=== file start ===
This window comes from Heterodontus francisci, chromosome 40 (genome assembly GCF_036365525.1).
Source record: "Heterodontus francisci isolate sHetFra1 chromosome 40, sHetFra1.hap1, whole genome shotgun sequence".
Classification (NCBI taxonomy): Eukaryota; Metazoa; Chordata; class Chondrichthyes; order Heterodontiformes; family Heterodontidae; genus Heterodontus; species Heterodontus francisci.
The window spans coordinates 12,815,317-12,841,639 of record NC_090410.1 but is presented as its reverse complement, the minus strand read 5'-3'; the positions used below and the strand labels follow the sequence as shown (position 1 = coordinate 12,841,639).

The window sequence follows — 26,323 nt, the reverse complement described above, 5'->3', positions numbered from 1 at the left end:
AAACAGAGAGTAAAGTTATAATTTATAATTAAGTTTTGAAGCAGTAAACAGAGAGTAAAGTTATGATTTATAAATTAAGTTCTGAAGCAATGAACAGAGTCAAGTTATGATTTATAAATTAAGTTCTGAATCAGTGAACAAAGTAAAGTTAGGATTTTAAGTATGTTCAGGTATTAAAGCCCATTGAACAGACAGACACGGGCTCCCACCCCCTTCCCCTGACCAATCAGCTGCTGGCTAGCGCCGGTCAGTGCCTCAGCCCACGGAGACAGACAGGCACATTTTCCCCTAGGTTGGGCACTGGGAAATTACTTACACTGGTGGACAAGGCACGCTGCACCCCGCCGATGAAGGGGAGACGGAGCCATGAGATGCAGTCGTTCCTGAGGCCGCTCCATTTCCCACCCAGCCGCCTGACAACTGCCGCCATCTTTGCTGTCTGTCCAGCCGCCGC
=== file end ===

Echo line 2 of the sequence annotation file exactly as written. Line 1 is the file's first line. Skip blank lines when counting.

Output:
Source record: "Heterodontus francisci isolate sHetFra1 chromosome 40, sHetFra1.hap1, whole genome shotgun sequence".